This article was originally published as one of Miller Nash Graham & Dunn’s News You Can Use e-flashes, our occasional e-mail newsletter focusing on the latest developments in employment law and labor relations. From The Ground Up editor George Kaai felt that this information would be useful to those in the development industry. If you are interested in receiving periodic employment law updates, please notify us at email@example.com.
Yes, nonexempt employees in Washington may voluntarily waive their right to take a 30-minute unpaid meal break.
It has been an open question whether employees could waive their 30-minute meal break mandated by state regulations. The Washington Department of Labor & Industries (“DLI”) previously provided a guidance stating that meal breaks could be waived, but that interpretation appeared to conflict with the mandatory language of the regulation. Until recently, we did not have court approval of DLI’s guidance.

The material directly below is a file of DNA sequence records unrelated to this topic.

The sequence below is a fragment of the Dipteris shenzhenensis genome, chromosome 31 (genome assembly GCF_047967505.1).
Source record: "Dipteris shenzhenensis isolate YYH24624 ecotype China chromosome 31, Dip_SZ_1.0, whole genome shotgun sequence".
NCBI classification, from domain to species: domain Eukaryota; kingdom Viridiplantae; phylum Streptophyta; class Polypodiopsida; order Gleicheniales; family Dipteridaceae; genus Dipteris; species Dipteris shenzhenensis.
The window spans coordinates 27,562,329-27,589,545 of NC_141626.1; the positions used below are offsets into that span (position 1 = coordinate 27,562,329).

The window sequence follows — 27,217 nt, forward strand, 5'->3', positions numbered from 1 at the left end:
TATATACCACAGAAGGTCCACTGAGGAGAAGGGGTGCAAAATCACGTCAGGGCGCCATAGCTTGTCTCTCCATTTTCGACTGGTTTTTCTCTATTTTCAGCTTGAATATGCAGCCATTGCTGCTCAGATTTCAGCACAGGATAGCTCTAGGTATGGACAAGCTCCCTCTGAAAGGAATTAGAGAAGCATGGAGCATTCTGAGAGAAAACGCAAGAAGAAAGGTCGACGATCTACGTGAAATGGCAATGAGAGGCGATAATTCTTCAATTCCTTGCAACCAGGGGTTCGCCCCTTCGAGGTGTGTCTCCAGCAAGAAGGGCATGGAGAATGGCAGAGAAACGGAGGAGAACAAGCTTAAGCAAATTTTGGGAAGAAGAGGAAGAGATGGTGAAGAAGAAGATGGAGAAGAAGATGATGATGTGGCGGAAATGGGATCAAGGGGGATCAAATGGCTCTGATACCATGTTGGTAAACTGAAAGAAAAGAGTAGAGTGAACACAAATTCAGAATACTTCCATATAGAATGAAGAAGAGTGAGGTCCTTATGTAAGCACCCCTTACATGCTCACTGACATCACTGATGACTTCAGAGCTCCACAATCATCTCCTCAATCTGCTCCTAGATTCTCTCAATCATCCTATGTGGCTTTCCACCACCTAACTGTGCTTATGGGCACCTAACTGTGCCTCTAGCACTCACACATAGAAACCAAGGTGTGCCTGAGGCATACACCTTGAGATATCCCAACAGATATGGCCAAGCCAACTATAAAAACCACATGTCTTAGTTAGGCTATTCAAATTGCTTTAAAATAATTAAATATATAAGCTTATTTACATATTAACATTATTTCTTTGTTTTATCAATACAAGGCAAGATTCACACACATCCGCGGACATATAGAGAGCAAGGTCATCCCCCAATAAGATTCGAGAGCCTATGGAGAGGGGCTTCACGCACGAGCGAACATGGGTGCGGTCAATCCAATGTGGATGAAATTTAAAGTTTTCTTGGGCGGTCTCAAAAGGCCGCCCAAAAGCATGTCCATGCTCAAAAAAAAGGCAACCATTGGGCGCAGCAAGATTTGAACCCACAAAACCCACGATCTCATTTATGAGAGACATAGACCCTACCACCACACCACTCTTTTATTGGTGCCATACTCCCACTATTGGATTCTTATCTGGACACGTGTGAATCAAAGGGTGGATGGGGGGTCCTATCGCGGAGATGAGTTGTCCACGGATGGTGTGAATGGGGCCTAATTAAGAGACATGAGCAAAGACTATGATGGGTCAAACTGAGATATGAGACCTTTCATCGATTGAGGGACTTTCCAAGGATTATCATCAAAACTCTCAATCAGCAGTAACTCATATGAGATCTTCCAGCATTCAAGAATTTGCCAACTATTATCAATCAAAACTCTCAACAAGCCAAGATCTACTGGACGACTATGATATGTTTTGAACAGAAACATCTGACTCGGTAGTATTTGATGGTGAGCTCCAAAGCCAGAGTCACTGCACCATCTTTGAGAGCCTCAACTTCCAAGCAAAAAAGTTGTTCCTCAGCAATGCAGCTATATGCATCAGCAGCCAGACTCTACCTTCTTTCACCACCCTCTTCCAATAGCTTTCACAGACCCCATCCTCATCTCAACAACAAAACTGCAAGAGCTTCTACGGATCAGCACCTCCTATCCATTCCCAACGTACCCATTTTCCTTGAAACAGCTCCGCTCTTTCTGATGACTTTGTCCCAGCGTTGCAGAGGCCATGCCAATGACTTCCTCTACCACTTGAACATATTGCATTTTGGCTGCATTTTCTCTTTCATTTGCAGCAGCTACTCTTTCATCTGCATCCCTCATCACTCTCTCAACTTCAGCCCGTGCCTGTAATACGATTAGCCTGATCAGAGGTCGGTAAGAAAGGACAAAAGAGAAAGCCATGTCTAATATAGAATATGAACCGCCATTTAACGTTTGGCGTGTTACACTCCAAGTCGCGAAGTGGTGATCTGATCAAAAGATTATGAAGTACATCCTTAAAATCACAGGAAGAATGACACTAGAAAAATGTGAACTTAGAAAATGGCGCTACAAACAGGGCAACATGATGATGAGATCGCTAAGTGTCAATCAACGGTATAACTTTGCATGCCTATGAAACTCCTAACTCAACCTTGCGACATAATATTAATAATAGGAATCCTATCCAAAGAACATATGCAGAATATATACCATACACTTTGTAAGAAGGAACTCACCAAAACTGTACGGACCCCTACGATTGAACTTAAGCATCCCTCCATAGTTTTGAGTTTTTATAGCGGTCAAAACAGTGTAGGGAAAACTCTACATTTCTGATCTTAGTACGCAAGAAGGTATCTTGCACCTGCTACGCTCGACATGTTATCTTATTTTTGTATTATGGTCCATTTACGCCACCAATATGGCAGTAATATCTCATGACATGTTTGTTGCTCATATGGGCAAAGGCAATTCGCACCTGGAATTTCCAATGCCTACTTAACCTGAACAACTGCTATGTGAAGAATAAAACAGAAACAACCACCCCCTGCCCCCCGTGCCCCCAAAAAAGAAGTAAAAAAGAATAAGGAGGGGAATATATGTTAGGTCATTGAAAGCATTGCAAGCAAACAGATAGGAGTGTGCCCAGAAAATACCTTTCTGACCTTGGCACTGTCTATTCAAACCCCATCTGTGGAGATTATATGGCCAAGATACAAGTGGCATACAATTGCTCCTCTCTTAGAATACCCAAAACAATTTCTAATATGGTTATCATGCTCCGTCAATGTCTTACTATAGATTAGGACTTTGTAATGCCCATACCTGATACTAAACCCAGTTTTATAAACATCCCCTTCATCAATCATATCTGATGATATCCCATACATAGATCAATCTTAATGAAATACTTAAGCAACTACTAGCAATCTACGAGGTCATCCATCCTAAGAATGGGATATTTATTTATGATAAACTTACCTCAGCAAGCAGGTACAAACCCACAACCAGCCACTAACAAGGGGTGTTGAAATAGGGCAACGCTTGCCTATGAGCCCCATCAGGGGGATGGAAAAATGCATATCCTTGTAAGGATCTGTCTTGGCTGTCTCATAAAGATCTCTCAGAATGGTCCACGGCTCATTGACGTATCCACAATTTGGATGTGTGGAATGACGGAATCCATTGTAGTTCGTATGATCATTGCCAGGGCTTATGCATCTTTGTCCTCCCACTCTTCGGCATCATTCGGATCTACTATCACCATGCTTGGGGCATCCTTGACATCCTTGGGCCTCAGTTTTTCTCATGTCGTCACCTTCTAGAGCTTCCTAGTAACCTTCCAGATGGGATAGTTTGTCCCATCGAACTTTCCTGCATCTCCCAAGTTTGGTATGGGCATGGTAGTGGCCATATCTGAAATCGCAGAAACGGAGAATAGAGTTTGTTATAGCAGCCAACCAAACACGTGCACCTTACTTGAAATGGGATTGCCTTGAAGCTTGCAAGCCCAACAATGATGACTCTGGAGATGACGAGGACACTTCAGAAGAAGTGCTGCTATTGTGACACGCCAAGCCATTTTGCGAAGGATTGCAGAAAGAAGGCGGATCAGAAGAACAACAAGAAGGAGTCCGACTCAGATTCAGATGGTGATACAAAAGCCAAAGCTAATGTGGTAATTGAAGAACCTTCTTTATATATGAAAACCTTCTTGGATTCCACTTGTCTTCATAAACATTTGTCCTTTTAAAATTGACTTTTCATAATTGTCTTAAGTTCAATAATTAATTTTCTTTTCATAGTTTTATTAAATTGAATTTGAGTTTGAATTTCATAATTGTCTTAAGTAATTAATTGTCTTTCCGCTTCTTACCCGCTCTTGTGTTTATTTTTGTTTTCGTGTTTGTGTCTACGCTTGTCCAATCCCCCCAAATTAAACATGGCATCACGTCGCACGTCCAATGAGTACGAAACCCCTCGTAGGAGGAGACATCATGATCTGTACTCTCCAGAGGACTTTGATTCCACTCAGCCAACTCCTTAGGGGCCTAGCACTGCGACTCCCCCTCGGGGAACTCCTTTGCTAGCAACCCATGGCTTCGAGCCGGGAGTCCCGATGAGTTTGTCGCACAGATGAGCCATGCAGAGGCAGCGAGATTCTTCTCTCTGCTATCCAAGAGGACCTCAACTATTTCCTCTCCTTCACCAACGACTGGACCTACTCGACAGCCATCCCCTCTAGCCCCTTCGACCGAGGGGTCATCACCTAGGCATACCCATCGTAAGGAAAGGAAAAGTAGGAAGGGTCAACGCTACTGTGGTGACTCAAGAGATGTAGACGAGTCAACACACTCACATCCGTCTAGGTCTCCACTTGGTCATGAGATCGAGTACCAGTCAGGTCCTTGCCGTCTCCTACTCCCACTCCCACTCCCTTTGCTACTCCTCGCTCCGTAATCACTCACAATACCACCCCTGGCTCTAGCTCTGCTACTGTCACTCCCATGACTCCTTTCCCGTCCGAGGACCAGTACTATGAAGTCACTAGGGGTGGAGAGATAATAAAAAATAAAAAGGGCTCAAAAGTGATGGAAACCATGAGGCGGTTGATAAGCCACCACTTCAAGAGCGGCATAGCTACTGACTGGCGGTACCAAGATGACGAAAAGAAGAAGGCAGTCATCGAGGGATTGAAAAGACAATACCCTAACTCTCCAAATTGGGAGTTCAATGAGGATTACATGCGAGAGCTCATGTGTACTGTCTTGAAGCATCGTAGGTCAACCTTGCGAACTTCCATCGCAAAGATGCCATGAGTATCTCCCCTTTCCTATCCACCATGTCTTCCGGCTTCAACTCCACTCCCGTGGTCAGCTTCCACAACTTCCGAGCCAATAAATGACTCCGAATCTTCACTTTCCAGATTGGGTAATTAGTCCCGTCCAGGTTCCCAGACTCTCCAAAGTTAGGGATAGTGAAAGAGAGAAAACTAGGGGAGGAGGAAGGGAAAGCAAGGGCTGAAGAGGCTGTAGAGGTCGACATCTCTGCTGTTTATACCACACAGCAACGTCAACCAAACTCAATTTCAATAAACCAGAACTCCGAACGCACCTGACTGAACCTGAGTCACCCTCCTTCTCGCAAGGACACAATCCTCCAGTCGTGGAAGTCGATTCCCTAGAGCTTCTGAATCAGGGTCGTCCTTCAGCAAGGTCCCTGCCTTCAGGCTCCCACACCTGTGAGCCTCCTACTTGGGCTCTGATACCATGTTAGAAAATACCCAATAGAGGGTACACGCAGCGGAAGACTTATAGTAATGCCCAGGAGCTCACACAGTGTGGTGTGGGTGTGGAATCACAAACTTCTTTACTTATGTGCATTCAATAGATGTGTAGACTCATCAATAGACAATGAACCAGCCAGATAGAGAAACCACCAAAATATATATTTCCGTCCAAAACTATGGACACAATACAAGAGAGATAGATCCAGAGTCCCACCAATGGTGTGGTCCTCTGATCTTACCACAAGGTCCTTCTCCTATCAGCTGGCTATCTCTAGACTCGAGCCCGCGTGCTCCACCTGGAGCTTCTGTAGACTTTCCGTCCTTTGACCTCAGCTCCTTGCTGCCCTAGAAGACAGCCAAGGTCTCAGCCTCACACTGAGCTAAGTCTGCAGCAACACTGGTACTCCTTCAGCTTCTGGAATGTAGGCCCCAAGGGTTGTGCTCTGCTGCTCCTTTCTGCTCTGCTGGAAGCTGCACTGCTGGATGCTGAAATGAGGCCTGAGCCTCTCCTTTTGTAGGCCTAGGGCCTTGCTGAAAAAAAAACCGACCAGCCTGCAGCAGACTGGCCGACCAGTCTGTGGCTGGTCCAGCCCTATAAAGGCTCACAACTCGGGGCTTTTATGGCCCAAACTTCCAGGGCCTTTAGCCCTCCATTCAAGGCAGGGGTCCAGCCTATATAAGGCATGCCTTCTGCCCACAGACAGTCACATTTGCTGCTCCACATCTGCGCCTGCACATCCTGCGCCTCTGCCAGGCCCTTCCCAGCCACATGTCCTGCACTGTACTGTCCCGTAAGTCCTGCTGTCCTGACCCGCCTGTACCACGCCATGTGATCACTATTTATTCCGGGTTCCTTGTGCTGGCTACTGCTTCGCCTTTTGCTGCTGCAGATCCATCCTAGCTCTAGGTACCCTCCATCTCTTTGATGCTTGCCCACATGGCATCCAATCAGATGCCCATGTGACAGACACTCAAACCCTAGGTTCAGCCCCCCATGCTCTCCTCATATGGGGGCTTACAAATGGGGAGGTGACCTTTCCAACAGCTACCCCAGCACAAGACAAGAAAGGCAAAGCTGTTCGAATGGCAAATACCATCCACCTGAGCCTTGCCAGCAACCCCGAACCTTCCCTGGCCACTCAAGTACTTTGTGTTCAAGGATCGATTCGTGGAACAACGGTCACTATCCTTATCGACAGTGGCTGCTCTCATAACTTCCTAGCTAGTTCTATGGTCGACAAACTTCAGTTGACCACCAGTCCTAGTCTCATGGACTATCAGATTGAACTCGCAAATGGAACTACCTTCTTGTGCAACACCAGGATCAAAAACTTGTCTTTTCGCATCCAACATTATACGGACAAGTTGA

That uncertain situation changed on June 29, 2017, when the Washington Supreme Court issued its decision in Brady v. AutoZone, articulating two key holdings. First, the Court held that employers are not strictly liable for damages if an employee does not actually take a meal break that complies with all the requirements of the regulation. Second, the Court held that if an employee submitted evidence that he did not take a regulation-compliant meal break, the burden shifted to the employer to prove that either the employee had taken the break or had voluntarily waived his right to take the break as required by the regulation.